The next day, Kiyong found the married couple — and their adult children — eagerly waiting for Bible studies. The family embraced everything that he taught and was baptized.
Going House to House
Kiyong Kwon decided that he and other church members needed to go house to house to share the gospel and fill a church that he had planted.
“House-to-house work is difficult,” Kiyong said. “Most people are not home during the day. Those who are usually don’t want to talk. But I obeyed Ellen White’s advice.”
That advice is found in Ellen White’s book Christian Service, p. 113, and reads, “Of equal importance with special public efforts is house-to-house work in the homes of the people. In large cities there are certain classes that cannot be reached by public meetings. These must be searched out as the shepherd searches for his lost sheep.”
So, every Thursday, Kiyong and other church members went from house to house. They didn’t carry religious literature or offer Bible studies. Instead, they asked, “How can we help you and your family?”
One day, Kiyong pressed many doorbells without any response. But the front door swung open at one house, and the woman standing there said, “Come in.”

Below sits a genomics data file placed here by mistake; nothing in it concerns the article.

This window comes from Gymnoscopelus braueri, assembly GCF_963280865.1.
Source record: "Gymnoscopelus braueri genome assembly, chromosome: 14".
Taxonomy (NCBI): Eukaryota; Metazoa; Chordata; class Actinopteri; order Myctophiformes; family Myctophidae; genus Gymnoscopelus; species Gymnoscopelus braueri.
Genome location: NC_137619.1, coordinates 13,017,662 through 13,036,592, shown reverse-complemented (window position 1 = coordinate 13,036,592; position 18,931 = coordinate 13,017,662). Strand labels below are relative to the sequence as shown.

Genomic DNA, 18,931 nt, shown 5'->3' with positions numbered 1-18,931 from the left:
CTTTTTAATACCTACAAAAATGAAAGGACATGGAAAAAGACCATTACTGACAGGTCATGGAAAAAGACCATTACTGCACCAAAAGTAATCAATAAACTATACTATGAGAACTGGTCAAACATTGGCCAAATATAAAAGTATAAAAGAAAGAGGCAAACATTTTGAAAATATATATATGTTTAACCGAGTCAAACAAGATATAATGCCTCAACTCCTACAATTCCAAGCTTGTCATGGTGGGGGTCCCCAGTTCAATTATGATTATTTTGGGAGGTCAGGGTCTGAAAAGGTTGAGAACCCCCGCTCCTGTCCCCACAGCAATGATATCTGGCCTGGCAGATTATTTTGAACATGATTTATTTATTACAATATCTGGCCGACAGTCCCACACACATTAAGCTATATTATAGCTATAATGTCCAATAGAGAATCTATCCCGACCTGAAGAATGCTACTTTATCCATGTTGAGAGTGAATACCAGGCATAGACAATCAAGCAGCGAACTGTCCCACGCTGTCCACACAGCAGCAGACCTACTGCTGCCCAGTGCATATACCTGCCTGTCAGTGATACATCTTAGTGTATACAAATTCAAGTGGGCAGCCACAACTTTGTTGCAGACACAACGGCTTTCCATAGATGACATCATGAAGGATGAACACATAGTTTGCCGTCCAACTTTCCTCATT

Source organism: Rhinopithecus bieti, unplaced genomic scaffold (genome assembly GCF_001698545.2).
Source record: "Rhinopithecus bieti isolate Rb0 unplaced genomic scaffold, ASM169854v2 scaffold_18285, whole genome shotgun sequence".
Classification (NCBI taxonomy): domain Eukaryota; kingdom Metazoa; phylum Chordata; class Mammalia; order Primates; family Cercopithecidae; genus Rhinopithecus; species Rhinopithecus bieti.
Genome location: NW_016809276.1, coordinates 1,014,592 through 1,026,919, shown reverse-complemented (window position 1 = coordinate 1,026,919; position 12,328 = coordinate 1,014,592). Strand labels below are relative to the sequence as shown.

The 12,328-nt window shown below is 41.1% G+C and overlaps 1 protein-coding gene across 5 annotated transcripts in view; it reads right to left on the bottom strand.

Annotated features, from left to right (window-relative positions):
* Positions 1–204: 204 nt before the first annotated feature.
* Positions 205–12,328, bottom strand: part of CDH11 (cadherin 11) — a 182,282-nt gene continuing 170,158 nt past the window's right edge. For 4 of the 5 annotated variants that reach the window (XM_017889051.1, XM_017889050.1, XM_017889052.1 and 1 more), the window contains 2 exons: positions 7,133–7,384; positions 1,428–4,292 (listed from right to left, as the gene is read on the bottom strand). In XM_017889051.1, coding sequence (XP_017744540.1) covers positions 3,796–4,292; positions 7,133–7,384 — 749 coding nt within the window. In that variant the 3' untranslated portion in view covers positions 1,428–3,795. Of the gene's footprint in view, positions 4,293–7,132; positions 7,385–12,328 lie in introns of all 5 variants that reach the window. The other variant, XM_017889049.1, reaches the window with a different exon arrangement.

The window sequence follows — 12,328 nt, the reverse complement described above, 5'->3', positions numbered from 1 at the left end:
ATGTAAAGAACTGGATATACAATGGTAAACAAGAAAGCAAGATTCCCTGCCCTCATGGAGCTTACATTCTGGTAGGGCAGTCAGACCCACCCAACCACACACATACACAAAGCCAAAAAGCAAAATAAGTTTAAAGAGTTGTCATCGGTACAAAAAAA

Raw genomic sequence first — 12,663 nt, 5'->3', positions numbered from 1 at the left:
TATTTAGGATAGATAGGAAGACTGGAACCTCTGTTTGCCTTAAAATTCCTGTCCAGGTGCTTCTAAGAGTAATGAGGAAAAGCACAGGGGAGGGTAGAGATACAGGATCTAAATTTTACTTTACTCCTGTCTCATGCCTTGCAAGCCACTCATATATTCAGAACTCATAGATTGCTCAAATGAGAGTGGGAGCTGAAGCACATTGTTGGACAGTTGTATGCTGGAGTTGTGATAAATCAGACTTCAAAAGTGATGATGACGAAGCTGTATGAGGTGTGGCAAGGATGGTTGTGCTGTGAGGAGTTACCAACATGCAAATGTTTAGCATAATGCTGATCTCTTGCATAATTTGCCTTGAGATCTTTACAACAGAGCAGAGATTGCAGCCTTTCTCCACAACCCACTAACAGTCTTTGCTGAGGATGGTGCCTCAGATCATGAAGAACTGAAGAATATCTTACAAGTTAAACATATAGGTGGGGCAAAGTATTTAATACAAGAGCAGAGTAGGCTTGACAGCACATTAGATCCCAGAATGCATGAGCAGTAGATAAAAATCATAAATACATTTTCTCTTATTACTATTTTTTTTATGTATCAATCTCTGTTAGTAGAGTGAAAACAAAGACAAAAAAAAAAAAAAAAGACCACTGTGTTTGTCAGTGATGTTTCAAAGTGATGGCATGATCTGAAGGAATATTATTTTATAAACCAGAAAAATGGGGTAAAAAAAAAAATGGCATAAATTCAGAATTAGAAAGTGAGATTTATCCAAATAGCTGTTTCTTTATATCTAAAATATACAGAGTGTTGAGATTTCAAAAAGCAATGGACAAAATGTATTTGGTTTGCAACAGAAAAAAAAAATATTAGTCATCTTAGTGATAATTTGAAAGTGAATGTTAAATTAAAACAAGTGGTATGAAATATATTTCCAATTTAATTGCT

Kiyong entered the house but expressed shock at the instant invitation. “Do you know who I am?” he said. “Why did you let me in?”
“I know that you are evangelizing,” she said.
“But most people reject me,” he persisted. “Why do you accept me?”
The woman explained that she had dreamed that night that a tall stranger would visit. In the dream, the tall man had opened her front door and told her, “Come out! Hurry!”
“When you pressed the door bell,” she said, “I saw you on the intercom TV screen, and you looked tall. So, I let you in.”
Kiyong, growing more surprised by the minute, asked whether he could help the woman or her family.
“My daughter is depressed,” the woman said. “She refuses to go out. Please help her.”
“Bring your daughter to the living room,” Kiyong said.
“No, my daughter refuses to come out of her room.”
“It will be different this time,” Kiyong said. “Just tell her to come out.”
Surprisingly, the daughter came to the living room, and Kiyong prayed and read the Bible with her.
He returned the next Thursday and read the Bible with her again. The daughter started attending church and was baptized.
“This has been my experience repeatedly,” Kiyong said. “It is God who does the mission. He deserves all the glory.”
Healthy Church for the Rich